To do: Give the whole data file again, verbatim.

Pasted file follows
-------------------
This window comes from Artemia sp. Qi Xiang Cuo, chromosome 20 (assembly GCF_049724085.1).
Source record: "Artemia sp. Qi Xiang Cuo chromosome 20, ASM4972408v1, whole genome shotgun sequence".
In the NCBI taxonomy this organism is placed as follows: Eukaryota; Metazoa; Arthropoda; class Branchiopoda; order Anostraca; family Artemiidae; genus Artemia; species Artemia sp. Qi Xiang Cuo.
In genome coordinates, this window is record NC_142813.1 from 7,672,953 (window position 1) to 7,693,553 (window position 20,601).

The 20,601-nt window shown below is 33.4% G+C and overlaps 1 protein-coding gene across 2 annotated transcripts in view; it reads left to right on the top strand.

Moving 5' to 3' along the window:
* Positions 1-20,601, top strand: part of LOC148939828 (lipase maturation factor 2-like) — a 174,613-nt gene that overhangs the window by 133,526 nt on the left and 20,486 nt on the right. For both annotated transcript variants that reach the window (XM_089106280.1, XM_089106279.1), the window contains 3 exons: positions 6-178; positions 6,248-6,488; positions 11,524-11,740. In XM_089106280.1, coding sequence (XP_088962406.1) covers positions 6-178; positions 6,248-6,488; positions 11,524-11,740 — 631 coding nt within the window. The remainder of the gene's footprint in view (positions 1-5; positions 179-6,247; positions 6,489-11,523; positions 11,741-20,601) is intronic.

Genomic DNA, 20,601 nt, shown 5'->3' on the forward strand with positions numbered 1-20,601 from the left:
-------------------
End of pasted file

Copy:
This window comes from Artemia sp. Qi Xiang Cuo, chromosome 20 (assembly GCF_049724085.1).
Source record: "Artemia sp. Qi Xiang Cuo chromosome 20, ASM4972408v1, whole genome shotgun sequence".
In the NCBI taxonomy this organism is placed as follows: Eukaryota; Metazoa; Arthropoda; class Branchiopoda; order Anostraca; family Artemiidae; genus Artemia; species Artemia sp. Qi Xiang Cuo.
In genome coordinates, this window is record NC_142813.1 from 7,672,953 (window position 1) to 7,693,553 (window position 20,601).

The 20,601-nt window shown below is 33.4% G+C and overlaps 1 protein-coding gene across 2 annotated transcripts in view; it reads left to right on the top strand.

Moving 5' to 3' along the window:
* Positions 1-20,601, top strand: part of LOC148939828 (lipase maturation factor 2-like) — a 174,613-nt gene that overhangs the window by 133,526 nt on the left and 20,486 nt on the right. For both annotated transcript variants that reach the window (XM_089106280.1, XM_089106279.1), the window contains 3 exons: positions 6-178; positions 6,248-6,488; positions 11,524-11,740. In XM_089106280.1, coding sequence (XP_088962406.1) covers positions 6-178; positions 6,248-6,488; positions 11,524-11,740 — 631 coding nt within the window. The remainder of the gene's footprint in view (positions 1-5; positions 179-6,247; positions 6,489-11,523; positions 11,741-20,601) is intronic.

Genomic DNA, 20,601 nt, shown 5'->3' on the forward strand with positions numbered 1-20,601 from the left: